Online communication is sometimes linked to lower empathy (Wellman et al., 2006). Also, remote training, often explored on students or healthcare workers and is reported to present both pros and cons. In fact, remote training allows no spatial constraints, flexibility, and the possibility to easily access the available resources (Hoyer, 2006). It could be then inferred that lifelong learning in workers could be facilitated by distance learning. Unfortunately, past research has shown that the proliferation of open courseware (e.g., MOOCs) tends to exacerbate individual differences, which are explained by training motivation (Horrigan, 2016). Furthermore, the affordances of technologies and their effects are not neutral (Houlden and Veletsianos, 2019) and should also be contemplated. In addition, since remote settings are not always designed for learning scopes, they might present features which are not optimal for training. Conversely, face-to-face interactions might result challenging and stressful because of personal factors (i.e., anxiety trait), with significant performance penalties.

Further evidence should be gathered considering setting (e.g., face-to-face vs. remote) conditions and their effects on the learning outcome in workers. Authors think that both cognitive neuroscience and neuroergonomics contributions are expected to deliver more evidence in the coming era.

Moreover, research before SARS-CoV-2 highlighted a mild positive relationship between employees' engagement levels and time spent in remote conditions. Data showed that, when spending up-to-20% of the time from distance, employees tend to be more motivated and attached to the company (Gallup Organization, 2013). Moreover, the outspread of covid-19 limited physical proximity and imposed stay-home restriction and remote- and/or smart-working, accelerating the digital transformation. Data indicated that people worked fewer hours or even temporarily stopped working at their job (e.g., Gallup Organization, 2021), showing decreased engagement levels in the daily activities and experienced (>40%) daily worries and stress. In this light, being unengaged employees means not having psychological attachments, with a lack of energy and passion and a tendency to be resentful that your own needs are not being met and thus avoiding the acquisition of skills that strengthen the performance and boost a company's success.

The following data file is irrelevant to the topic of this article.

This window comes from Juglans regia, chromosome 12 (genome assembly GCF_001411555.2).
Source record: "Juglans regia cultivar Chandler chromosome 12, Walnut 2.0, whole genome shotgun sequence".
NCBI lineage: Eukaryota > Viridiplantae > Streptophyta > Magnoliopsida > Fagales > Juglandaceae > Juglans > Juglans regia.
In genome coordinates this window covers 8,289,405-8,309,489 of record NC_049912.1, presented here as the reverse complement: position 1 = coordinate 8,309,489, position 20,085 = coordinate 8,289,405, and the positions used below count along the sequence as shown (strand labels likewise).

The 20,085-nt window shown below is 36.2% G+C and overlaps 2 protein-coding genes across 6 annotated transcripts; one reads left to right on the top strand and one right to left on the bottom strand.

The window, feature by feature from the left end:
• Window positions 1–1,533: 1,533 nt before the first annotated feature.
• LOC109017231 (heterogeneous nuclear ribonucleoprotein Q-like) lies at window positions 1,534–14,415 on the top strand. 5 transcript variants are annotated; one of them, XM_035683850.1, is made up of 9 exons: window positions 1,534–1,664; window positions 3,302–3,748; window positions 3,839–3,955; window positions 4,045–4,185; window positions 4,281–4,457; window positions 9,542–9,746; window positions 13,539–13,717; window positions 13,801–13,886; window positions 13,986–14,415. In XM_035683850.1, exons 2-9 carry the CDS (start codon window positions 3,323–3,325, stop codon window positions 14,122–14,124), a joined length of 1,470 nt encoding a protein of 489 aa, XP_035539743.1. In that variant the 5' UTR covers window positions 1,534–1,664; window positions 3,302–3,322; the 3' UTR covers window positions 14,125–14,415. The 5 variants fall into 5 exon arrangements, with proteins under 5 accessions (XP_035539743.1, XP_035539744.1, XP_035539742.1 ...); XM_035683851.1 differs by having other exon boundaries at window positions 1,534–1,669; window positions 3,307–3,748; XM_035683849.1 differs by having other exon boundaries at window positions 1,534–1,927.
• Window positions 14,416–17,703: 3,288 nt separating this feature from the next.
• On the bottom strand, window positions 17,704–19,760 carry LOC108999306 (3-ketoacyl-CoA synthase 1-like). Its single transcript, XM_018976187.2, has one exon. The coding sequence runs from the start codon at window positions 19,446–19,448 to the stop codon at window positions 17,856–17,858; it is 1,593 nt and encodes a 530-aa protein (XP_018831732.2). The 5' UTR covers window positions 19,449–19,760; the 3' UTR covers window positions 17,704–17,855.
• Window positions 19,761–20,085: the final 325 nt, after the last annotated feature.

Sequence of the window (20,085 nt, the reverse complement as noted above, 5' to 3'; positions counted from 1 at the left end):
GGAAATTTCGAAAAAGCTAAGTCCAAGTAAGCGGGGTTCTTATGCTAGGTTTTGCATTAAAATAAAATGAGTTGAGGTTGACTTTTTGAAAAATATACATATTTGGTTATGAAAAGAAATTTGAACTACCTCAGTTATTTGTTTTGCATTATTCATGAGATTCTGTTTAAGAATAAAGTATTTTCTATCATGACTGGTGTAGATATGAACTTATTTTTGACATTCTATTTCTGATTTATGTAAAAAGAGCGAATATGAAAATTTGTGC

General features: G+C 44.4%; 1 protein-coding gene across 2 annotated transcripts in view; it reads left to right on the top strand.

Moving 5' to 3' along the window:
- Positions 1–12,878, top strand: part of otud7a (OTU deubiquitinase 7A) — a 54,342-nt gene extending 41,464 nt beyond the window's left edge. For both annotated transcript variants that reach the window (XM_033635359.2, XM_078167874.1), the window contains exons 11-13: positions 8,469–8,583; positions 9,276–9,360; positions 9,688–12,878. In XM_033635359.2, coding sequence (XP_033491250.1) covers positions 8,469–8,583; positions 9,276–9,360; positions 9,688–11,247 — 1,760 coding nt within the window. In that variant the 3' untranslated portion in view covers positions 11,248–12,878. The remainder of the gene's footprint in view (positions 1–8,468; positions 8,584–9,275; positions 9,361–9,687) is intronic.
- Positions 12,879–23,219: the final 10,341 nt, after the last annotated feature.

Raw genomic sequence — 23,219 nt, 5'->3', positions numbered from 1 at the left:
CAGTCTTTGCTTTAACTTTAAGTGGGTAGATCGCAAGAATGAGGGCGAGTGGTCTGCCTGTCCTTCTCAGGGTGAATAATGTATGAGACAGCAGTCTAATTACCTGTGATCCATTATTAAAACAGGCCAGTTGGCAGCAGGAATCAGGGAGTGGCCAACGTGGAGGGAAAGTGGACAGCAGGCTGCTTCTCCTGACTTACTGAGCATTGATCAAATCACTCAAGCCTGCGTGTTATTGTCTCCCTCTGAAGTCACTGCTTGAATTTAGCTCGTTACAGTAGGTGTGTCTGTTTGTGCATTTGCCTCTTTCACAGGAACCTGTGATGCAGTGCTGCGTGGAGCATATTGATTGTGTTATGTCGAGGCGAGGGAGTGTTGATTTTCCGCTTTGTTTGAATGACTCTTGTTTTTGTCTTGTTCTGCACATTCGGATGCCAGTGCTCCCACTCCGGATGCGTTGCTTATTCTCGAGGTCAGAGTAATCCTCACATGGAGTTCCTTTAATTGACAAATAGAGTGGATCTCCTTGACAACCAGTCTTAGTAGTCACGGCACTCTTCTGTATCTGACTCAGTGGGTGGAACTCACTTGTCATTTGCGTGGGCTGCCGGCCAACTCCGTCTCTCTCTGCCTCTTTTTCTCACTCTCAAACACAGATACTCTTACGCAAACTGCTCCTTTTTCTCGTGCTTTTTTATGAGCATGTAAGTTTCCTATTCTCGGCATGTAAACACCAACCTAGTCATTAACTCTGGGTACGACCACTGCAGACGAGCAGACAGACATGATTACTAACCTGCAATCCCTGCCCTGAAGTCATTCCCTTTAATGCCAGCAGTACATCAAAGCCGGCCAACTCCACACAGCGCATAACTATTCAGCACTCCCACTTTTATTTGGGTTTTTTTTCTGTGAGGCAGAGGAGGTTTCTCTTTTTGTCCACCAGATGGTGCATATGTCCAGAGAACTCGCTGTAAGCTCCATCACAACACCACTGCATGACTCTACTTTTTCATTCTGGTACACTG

Finally, we believe that remote learning on online platforms is often presented to trainees via reward-oriented platforms. Risks of an attentional shift from the course content to the activity completion time (often offered in percentage) are more than plausible. Indeed, workers might be wrongly rewarded not by the skills or knowledge they acquire but by other factors, such as the pace they keep. As previous scientific evidence suggests, an inherent reward tends to be a stronger psychological driver for a certain behavior compared to an external one.

In the following paragraph, we briefly present some recommendations which could be considered by practitioners when designing a learning module within an organization.

Conclusion: Recommendations and Future Directions

As expounded, neuroergonomics can be operationalized as the study of human brain function in relation to work and technology.

To manage the inherent complexity of learning, we now propose to consider the following recommendations which should be considered when designing a learning experience in an organization.

Applying a multi-layer cascade approach. Based on current scientific evidence-based knowledge from neurobiology, cognitive neuroscience and neuroergonomics, best practices should be developed and shared with trainers and learners. The underlying neurobiological principles shape the pedagogy of learning.

Test, implement, test. Both reductionist and synthetic approaches have shown to provide useful insights. Therefore, we should design research that investigates how digital tools impact human wellbeing, work performance, output quality and learning. Since existing evidence is troublesome, a better comprehension of its effects on the physiological, cognitive, and affective dimensions is needed. According to the authors, small evidence has been gathered on real-world contexts so far. Neuroergonomics represents a good perspective where the evaluation of learning processes is considered interdependent with human behaviors, intentions, and the environment.